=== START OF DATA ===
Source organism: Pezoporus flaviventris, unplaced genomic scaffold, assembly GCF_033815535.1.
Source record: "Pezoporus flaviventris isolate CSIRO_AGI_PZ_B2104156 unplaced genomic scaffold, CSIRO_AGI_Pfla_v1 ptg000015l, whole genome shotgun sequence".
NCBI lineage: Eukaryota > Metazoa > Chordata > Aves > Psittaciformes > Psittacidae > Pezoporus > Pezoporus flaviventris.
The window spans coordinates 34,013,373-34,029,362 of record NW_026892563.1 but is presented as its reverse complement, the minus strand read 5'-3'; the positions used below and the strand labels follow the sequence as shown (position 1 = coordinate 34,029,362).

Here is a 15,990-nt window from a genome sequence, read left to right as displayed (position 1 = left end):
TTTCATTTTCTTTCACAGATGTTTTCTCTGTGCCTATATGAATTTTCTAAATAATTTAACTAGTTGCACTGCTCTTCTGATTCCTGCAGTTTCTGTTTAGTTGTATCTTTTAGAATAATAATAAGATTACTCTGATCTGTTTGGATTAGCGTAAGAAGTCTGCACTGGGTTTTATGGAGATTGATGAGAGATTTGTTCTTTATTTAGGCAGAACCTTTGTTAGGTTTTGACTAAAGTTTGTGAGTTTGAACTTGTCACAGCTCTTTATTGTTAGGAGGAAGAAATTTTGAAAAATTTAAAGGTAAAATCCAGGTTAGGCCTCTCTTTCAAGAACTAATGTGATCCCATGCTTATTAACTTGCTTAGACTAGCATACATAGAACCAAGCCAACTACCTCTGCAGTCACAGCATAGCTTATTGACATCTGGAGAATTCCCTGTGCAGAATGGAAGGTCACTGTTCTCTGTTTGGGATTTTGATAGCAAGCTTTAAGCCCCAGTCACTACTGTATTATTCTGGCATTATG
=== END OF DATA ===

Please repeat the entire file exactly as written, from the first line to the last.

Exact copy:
Source organism: Pezoporus flaviventris, unplaced genomic scaffold, assembly GCF_033815535.1.
Source record: "Pezoporus flaviventris isolate CSIRO_AGI_PZ_B2104156 unplaced genomic scaffold, CSIRO_AGI_Pfla_v1 ptg000015l, whole genome shotgun sequence".
NCBI lineage: Eukaryota > Metazoa > Chordata > Aves > Psittaciformes > Psittacidae > Pezoporus > Pezoporus flaviventris.
The window spans coordinates 34,013,373-34,029,362 of record NW_026892563.1 but is presented as its reverse complement, the minus strand read 5'-3'; the positions used below and the strand labels follow the sequence as shown (position 1 = coordinate 34,029,362).

Here is a 15,990-nt window from a genome sequence, read left to right as displayed (position 1 = left end):
TTTCATTTTCTTTCACAGATGTTTTCTCTGTGCCTATATGAATTTTCTAAATAATTTAACTAGTTGCACTGCTCTTCTGATTCCTGCAGTTTCTGTTTAGTTGTATCTTTTAGAATAATAATAAGATTACTCTGATCTGTTTGGATTAGCGTAAGAAGTCTGCACTGGGTTTTATGGAGATTGATGAGAGATTTGTTCTTTATTTAGGCAGAACCTTTGTTAGGTTTTGACTAAAGTTTGTGAGTTTGAACTTGTCACAGCTCTTTATTGTTAGGAGGAAGAAATTTTGAAAAATTTAAAGGTAAAATCCAGGTTAGGCCTCTCTTTCAAGAACTAATGTGATCCCATGCTTATTAACTTGCTTAGACTAGCATACATAGAACCAAGCCAACTACCTCTGCAGTCACAGCATAGCTTATTGACATCTGGAGAATTCCCTGTGCAGAATGGAAGGTCACTGTTCTCTGTTTGGGATTTTGATAGCAAGCTTTAAGCCCCAGTCACTACTGTATTATTCTGGCATTATG